David Ricardo is arguably one of the most important economists ever, whose impact on the profession has been and still is significant. Paul Samuelson once called him ‘the economist’s economist’ because of his detached, sober and scientific approach to economic problems. This approach also earned him the title of an ‘abstract and a priori theorist’, a man ‘with his head in the clouds’ (John Maynard Keynes). Close scrutiny shows, however, that he was not only familiar with the facts and rules of the financial sector, but had an intimate knowledge of technical progress taking place in agriculture and manufacture at the time. Hence, while Ricardo’s reasoning is abstract, he was keen to base it on premises that were in contact with the real world.
Ricardo was a stockjobber – a speculator on the stock exchange – and an extremely successful one at that. On the occasion of the Battle of Waterloo in 1815, which saw the defeat of the Napoleonic troops, he made a huge fortune. He decided to devote most of his time and energy to what he called ‘my most favourite subject’: political economy. He had come across Adam Smith’s The Wealth of Nations in 1799 during a stay with his wife in Bath and had immediately fallen in love with the subject. In altogether less than 15 years, and in parallel with many other things he did professionally and as a Member of Parliament, he succeeded in elaborating one of the most impressive oeuvres in the history of our subject. It consisted of numerous essays and pamphlets and his magnum opus, On the Principles of Political Economy, and Taxation, first published in 1817. A second edition followed in 1819, a third in 1821.
His vast correspondence with people including James Mill, J.R. McCulloch and Thomas Robert Malthus, his Parliamentary speeches, and so on, comprise several volumes in the altogether 11 volumes of The Works and Correspondence of David Ricardo (1951–73), edited by Piero Sraffa with the collaboration of Maurice H. Dobb on behalf of the Royal Economic Society. His writings and correspondence deal with basically all themes in political economy, from production to money and trade, from the private sector to the public one, from taxation to public debt. The emphasis in his reflections on economic matters is on the laws regulating the distribution of the product amongst the different classes of society, landlords, workers and capitalists, in the form of rents, wages and profits. In fact, to him, this was the ‘principal problem in Political Economy’.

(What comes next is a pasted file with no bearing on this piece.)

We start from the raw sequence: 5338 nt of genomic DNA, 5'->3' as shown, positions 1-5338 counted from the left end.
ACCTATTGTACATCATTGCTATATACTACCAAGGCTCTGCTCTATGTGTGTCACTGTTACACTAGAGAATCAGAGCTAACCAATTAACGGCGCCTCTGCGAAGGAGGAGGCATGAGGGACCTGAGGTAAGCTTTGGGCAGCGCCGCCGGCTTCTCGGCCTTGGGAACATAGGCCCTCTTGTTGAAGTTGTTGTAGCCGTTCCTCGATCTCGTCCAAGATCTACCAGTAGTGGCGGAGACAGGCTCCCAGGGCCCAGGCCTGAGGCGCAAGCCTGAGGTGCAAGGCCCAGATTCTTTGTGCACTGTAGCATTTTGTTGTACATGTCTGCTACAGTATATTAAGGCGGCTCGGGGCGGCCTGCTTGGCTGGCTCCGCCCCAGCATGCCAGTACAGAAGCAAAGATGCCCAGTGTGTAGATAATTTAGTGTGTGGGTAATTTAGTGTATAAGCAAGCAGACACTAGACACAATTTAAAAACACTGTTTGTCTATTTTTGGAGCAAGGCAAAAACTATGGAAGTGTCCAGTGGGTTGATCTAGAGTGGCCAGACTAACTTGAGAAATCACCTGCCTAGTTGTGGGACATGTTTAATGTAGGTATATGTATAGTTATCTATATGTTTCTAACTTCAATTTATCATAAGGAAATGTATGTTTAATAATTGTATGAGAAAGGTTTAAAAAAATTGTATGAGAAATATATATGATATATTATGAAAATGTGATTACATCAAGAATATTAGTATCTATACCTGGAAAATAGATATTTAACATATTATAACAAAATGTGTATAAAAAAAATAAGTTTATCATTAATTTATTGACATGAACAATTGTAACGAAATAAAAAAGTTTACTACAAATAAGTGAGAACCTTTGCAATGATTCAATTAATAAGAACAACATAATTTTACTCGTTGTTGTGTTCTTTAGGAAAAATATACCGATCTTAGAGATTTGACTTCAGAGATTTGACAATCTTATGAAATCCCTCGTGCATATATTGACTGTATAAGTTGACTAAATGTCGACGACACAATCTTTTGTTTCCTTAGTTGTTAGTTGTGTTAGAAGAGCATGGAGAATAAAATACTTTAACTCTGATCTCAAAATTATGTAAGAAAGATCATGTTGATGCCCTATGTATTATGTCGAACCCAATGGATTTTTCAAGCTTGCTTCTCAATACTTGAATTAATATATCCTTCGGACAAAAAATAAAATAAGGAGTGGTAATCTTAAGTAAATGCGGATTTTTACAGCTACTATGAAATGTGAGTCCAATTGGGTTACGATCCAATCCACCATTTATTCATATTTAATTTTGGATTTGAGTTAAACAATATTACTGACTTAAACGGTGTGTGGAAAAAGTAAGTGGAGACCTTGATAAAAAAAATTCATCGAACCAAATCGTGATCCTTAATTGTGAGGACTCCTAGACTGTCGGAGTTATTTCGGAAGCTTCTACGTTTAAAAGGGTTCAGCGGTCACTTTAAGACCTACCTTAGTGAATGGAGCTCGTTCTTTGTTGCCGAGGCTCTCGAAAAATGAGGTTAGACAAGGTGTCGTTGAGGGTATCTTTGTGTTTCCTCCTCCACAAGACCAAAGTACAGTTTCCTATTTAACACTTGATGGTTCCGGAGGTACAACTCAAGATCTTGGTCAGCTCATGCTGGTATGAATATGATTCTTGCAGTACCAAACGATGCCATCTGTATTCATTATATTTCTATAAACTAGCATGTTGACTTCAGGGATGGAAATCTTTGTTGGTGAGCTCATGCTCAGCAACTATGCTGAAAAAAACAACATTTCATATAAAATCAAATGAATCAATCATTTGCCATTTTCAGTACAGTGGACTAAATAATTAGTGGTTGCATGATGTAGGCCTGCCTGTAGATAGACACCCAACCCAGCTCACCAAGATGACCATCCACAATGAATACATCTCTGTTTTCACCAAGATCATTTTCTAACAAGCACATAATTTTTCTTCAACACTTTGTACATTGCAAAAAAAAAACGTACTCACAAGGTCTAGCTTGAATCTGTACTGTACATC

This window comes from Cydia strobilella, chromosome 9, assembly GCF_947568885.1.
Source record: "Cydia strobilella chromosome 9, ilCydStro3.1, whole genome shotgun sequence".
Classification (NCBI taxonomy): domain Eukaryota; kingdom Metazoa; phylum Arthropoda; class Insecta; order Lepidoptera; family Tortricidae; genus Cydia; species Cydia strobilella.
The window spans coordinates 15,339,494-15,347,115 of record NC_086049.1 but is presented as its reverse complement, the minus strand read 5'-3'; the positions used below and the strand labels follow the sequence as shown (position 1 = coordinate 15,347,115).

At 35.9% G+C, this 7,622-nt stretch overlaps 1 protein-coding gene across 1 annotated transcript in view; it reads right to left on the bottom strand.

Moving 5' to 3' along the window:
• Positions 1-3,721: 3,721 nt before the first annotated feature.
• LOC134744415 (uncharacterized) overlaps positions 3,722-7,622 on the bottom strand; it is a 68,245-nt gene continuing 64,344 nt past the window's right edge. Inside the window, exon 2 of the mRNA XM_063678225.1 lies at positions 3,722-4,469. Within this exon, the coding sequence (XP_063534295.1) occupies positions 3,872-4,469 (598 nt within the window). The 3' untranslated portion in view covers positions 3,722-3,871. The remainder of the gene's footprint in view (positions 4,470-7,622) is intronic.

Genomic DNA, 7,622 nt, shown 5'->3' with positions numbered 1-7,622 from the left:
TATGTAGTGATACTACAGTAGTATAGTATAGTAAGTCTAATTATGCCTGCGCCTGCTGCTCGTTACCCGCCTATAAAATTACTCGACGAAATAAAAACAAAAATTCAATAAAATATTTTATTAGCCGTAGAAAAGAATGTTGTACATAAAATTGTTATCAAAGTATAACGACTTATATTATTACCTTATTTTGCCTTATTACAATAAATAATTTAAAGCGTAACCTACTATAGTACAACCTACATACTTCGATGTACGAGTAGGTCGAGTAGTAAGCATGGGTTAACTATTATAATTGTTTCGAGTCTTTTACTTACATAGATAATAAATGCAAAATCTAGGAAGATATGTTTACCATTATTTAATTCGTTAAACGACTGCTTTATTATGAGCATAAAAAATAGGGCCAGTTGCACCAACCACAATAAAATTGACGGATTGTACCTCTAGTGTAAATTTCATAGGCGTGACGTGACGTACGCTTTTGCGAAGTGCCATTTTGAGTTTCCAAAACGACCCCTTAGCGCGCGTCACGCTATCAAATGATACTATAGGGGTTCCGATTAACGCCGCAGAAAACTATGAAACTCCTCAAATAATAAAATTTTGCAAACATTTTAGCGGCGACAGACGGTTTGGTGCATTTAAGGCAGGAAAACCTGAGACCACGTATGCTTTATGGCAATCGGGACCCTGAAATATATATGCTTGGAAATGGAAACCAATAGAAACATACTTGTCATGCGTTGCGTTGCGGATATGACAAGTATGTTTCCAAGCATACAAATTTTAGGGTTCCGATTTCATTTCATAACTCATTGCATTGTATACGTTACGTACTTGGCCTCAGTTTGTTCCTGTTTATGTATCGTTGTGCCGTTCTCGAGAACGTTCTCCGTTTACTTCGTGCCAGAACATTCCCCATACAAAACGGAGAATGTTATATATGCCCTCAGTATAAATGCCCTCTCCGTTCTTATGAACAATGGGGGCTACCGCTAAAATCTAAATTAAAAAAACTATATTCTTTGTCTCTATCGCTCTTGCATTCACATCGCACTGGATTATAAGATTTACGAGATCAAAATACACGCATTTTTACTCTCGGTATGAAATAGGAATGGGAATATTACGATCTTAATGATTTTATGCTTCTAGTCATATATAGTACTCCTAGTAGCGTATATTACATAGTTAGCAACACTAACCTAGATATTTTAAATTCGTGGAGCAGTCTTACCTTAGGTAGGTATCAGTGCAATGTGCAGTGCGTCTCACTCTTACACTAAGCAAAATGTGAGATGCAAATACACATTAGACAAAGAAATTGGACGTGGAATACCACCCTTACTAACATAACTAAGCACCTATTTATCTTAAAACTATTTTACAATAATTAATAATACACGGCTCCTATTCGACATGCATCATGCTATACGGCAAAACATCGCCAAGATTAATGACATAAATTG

His works gained him immediate recognition and admiration, but also criticisms. The situation did not change much in the course of time. Ricardo’s doctrines and propositions were and remained the objects of occasionally heated disputes. The publication of The Works and Correspondence with Sraffa’s introduction in Volume I, in combination with Sraffa’s reformulation of the ‘classical standpoint’ in Production of Commodities by Means of Commodities published in 1960, have reignited the debate about Ricardo’s legacy in economics. The deeper reason for this is to be seen in the fact that the classical economists emerge as authors of a theory of value and distribution in statu nascendi that is fundamentally different from the one advocated by the later marginalist authors from William Stanley Jevons to Léon Walras and Alfred Marshall. It was an alternative p. xivtheory, which by giving it a coherent form could no longer be brushed aside due to the teething problems affecting the original formulations in which it was handed down by Adam Smith and Ricardo. Against this background a reassessment of Ricardo’s contribution in the light of the more recent developments appears to be well justified.